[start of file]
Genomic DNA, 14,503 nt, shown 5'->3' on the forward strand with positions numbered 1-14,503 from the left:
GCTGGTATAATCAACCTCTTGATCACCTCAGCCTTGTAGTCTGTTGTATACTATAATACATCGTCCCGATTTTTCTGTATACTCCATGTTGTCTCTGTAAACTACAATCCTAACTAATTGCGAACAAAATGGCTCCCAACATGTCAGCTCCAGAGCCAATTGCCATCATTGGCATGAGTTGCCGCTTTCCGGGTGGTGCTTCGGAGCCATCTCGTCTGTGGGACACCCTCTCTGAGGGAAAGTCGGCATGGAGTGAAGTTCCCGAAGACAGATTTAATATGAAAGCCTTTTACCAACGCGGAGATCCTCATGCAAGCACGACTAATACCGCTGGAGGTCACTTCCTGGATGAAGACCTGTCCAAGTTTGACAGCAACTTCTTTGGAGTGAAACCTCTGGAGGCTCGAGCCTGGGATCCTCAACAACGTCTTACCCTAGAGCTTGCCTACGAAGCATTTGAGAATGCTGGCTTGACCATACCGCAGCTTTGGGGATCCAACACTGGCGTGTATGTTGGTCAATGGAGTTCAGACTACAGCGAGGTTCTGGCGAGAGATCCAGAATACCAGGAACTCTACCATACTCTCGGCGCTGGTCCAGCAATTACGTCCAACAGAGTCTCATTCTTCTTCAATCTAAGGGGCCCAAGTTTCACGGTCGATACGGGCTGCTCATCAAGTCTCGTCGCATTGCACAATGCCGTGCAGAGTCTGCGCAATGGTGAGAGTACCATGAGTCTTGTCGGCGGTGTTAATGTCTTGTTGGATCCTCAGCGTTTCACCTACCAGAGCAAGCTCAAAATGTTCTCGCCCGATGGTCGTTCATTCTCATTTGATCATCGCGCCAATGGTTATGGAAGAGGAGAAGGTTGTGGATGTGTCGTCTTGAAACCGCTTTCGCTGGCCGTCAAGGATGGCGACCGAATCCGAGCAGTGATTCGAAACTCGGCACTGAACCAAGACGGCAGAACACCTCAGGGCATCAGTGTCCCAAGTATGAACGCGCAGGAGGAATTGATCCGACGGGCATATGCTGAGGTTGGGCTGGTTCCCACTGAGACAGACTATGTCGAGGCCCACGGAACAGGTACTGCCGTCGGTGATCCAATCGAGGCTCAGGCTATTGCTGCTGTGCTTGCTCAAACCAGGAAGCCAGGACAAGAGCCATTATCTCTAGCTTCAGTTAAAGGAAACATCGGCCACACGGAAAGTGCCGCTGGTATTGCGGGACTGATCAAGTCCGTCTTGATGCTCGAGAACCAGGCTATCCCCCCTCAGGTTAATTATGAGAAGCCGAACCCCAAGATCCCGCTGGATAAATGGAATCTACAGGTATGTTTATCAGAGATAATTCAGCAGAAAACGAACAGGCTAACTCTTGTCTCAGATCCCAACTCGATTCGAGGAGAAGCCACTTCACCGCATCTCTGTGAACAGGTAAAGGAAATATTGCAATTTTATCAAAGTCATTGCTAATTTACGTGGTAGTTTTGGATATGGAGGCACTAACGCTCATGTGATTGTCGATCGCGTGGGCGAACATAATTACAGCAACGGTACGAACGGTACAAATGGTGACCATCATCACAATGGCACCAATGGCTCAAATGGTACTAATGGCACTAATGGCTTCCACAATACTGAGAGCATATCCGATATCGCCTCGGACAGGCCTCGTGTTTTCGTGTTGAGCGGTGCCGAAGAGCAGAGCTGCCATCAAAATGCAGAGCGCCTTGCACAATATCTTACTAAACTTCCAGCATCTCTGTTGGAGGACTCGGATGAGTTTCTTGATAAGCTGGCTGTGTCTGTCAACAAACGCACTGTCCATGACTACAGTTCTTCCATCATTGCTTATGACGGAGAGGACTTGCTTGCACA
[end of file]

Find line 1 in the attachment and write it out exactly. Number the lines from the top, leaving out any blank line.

Genomic DNA, 14,503 nt, shown 5'->3' on the forward strand with positions numbered 1-14,503 from the left: